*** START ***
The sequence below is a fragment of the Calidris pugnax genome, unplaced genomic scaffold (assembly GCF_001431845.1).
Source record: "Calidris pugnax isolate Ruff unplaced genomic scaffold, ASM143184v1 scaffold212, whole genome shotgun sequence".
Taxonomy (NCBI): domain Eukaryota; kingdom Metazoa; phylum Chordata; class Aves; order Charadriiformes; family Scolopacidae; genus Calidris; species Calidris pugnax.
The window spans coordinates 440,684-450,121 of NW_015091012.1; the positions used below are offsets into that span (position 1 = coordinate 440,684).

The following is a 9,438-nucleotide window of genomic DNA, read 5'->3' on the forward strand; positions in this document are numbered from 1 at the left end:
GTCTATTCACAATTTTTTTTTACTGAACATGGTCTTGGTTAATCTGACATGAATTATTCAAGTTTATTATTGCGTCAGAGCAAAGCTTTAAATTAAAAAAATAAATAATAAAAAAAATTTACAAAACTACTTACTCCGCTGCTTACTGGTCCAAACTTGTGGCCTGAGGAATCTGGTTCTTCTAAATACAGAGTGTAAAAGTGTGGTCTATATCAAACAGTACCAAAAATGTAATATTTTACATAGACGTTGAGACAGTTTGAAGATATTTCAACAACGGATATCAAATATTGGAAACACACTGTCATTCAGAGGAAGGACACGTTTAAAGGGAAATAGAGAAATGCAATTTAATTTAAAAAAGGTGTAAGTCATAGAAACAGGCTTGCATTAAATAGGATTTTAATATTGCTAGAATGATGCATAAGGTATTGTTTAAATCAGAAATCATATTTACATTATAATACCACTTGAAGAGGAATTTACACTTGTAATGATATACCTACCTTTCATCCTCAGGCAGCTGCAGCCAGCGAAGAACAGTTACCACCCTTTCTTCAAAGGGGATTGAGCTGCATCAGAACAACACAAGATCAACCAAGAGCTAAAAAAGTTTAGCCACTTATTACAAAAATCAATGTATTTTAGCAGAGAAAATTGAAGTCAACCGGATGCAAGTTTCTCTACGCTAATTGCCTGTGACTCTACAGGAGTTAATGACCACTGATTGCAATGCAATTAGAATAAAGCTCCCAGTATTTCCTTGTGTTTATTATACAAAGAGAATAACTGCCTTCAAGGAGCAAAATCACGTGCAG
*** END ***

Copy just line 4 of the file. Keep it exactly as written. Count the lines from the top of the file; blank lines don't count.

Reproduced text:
The window spans coordinates 440,684-450,121 of NW_015091012.1; the positions used below are offsets into that span (position 1 = coordinate 440,684).